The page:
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When the August U.S. employment report came out earlier this month, and it showed worse-than-expected job growth, certain "employment disruptions" were cited:
Food and beverage stores lost 17,000 jobs [in August]; this industry was impacted by employment disruptions at a grocery store chain in New England.
Though not mentioned by name, analysts knew the Bureau of Labor Statistics was referencing Market Basket and its employees who walked off the job in protest of its ousted CEO. Amid the weeks-long dispute thousands of part-time workers were not given hours, making many eligible to file unemployment claims.
Now, the Massachusetts employment report for August is out, and it similarly shows figures that are well behind recent monthly trends.
The state economy lost an estimated 5,300 jobs last month, according to the report. And though Market Basket is again not cited by name, the report makes an apparent reference: "Job losses were impacted by temporary employment disruptions in the retail trade sector."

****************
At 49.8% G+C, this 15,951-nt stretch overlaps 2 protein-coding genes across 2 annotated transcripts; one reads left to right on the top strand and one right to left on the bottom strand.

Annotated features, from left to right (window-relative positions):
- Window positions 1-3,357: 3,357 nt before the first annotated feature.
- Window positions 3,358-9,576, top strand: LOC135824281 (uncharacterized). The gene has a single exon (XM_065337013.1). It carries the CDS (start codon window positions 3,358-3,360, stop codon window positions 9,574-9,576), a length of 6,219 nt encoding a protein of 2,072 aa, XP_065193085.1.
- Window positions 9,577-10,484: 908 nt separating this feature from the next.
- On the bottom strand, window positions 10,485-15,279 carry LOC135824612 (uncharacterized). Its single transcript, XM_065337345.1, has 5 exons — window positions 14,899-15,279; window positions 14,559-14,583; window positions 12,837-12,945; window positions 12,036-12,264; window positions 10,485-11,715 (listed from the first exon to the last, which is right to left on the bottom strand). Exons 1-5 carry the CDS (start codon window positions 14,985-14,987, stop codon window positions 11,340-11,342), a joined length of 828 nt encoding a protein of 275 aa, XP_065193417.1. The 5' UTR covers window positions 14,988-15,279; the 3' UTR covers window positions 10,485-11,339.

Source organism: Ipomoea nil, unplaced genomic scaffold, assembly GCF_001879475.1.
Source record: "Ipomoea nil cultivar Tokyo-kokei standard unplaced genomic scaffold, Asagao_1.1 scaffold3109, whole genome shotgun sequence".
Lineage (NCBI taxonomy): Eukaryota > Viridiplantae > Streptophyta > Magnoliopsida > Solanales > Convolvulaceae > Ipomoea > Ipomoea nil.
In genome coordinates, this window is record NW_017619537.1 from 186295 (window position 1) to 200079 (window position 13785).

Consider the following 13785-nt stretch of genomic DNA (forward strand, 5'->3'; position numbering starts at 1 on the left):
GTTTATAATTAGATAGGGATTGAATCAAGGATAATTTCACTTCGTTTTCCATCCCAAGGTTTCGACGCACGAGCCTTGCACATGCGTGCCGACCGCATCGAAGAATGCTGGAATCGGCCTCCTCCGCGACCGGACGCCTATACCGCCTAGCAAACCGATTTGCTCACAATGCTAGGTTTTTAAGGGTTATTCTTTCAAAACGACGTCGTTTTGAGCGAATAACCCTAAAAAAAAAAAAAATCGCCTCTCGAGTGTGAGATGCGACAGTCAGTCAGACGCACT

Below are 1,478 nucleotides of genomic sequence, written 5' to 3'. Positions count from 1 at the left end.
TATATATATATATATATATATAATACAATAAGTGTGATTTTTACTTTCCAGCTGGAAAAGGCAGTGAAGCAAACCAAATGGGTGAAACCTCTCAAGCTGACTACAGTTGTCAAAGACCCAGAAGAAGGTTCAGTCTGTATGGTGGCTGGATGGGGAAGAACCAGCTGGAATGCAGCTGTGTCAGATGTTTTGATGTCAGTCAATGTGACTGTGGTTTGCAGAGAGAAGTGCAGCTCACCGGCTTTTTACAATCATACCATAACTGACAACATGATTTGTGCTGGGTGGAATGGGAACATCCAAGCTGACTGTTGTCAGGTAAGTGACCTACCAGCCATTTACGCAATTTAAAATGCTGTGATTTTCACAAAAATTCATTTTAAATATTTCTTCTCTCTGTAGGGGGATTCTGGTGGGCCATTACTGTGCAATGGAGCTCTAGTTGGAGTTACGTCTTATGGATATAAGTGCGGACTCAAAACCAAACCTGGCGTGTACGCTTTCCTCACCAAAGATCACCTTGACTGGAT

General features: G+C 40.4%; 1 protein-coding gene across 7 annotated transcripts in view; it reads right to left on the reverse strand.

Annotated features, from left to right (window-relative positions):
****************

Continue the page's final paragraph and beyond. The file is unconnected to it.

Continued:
The larger trade, transportation and utilities sector, which includes retail trade, lost 10,600 jobs in August. Most other sectors in Massachusetts gained jobs last month.
"Confidentiality rules prohibit us from identifying anything specifically, but I will underscore that the retail trade sector includes grocery and food chains," Rachel Kaprielian, the state labor secretary, told our Newscast Unit.
With the job losses, the state's unemployment rate also ticked up, from 5.6 percent in July to 5.8 percent in August. That's still below the national level, which is 6.1 percent.
Thursday's report also revised down the state jobs gain in July, from an originally estimated 13,800 to 12,200.
With Market Basket employees back at work, the sector's job losses are considered temporary by analysts, like Doug Handler, chief U.S. economist for the Lexington firm IHS Global Insight. “We do expect this to be reversed," he told The Boston Globe earlier this month.
Secretary Kaprielian said the same. "I believe we will see in next month's numbers that that dip in jobs in the grocery/food chain/retail trade sector will be corrected," she said.
The jobs figures and the state unemployment rate are based on separate surveys — one of employers, the other of households — and both are subject to revision.
This article was originally published on September 18, 2014.
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